Welcome to the ever-connected world
Today, wireless connections have become a necessity. Whether it’s a phone, PC, gaming console, tablet, Smart TV, or an IoT device, almost every gadget we own is now hooked up to the internet.
It’s no wonder Wi-Fi hotspots are getting increasingly common. Cisco predicts there will be 432,5 million of them worldwide by 2021. By then, 50 billion devices will be connected to the internet.
Obviously, places like stores, libraries, coffee shops, restaurants, and fast food chains were quick to offer free hotspots to their guests.
But not all Wi-Fi networks are created equal.
Cybercriminals are keeping an eye on Wi-Fis
Free Wi-Fis seem like the best thing since sliced bread. But they can be a trap. The networks you use in cafés, airports, or hotels usually lack a secure setup or even a password.
This makes it very easy for hackers and infiltrators to snoop on network traffic. So, your online activity can be exposed to strangers looking to get your data.
Cybercrime is an incredibly lucrative illegal business, and open and unsecured Wi-Fis are now a hacker playground since it’s easy to prey on unsuspecting victims.
Here’s what can be lurking on unprotected Wi-Fi networks.
Public Wi-Fis can be dangerous
Whenever you connect to a public Wi-Fi network, you risk exposing yourself to:
You’re dealing with Malicious Associations when hackers trick you into accessing the wrong Wi-Fi network.
You might think you’re connecting to your place of business, but you’re actually connecting a soft access point, set up by a cybercriminal.
Your information can be stolen, or you could end up getting malicious software in your system.
Man-in-the-middle attacks are one of the most common security risks. They turn hotspots into proxies used between two devices that lack authentication protocols.
This way, hackers can read and record data and communication taking place on the Wi-Fi network. They can access sensitive information like credit card numbers, passwords, or cryptocurrency wallets.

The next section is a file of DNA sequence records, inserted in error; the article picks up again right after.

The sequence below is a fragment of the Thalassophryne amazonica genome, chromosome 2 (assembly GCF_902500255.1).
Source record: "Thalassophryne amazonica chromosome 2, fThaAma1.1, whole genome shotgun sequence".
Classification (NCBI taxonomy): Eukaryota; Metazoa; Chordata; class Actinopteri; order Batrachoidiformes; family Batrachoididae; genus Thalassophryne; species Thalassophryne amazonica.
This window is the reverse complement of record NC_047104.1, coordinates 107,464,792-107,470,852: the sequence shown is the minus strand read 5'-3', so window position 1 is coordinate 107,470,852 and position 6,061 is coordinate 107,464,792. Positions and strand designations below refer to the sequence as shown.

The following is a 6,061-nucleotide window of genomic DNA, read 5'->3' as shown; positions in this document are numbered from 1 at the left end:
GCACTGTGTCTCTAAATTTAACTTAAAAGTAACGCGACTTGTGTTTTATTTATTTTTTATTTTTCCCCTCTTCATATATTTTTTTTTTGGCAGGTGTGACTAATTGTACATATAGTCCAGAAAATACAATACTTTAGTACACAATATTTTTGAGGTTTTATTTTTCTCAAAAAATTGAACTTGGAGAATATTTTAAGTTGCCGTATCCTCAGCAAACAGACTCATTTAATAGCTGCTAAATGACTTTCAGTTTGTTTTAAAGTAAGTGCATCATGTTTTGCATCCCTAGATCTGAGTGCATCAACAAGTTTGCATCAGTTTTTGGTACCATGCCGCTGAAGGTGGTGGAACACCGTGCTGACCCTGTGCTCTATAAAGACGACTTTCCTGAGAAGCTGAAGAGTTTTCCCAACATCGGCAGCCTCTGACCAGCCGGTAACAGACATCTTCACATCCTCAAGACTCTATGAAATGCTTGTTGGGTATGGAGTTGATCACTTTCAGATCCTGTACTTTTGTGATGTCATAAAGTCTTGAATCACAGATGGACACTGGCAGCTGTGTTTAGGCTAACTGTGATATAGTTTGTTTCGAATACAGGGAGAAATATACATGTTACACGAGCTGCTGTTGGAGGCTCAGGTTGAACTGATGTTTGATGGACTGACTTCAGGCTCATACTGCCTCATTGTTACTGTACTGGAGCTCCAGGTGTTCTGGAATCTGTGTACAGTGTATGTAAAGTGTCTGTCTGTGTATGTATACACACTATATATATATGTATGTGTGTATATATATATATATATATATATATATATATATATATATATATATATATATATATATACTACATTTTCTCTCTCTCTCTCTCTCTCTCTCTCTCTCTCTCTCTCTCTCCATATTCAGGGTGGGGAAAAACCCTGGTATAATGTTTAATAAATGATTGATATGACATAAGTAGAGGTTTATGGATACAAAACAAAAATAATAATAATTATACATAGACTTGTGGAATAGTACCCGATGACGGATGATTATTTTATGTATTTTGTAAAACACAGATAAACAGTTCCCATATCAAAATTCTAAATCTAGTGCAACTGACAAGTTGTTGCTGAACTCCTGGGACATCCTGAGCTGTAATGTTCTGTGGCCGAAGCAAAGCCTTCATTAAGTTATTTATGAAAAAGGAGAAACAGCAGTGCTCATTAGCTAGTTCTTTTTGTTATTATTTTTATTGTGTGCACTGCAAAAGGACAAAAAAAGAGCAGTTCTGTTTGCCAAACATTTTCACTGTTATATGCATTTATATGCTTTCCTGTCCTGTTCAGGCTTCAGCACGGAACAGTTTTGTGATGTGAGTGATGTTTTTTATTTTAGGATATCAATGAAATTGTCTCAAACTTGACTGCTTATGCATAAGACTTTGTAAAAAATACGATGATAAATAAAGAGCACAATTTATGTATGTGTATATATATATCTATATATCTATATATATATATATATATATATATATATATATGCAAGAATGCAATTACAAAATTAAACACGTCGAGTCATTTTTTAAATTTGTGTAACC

When it comes to Denial of Service Attacks, a hacker bombards specific access points with failure messages, fake requests, and premature successful connection messages for the network to crash.
This can be more about wounding the network itself than the people using it.
However, the hacker typically watches the recovery process, recording all the initial handshake codes as they are re-transmitted by all connected devices, to get access to the system later.
For Evil Twin Attacks, the hackers create a fake network that is almost identical to a public Wi-Fi network to an unsuspecting victim.
Sometimes, the fake networks even have a stronger signal, to lure in more people. Connecting to them grants hackers access to everything done online.
The hacker uses a program to try different password combinations until they have successfully navigated through the system.
FTP brute force attacks are particularly effective against weak passwords, including factory defaults. Users who rely on the same password for all their accounts are also more vulnerable.
A hacker uses a PORT command to pose as a middle man for file transfers that occur directly between two FTP servers.
All information that bounces between these servers can be accessed through the network.
MAC spoofing is the identity theft equivalent when it comes to devices.
Most wireless systems allow a form of MAC filtering that can identify the devices authorized to access and utilize the network. In this case, hackers listen in on network traffic and copy the MAC address of the machine that has network privileges.
While the attack is targeted towards small residential networks, it usually has devastating consequences for your data.
You might also know this technique under the term “packet sniffing”. The openness of public Wi-Fis makes it easy for hackers to monitor your traffic. Packets sniffers are programs designed to record all data transfers across a network.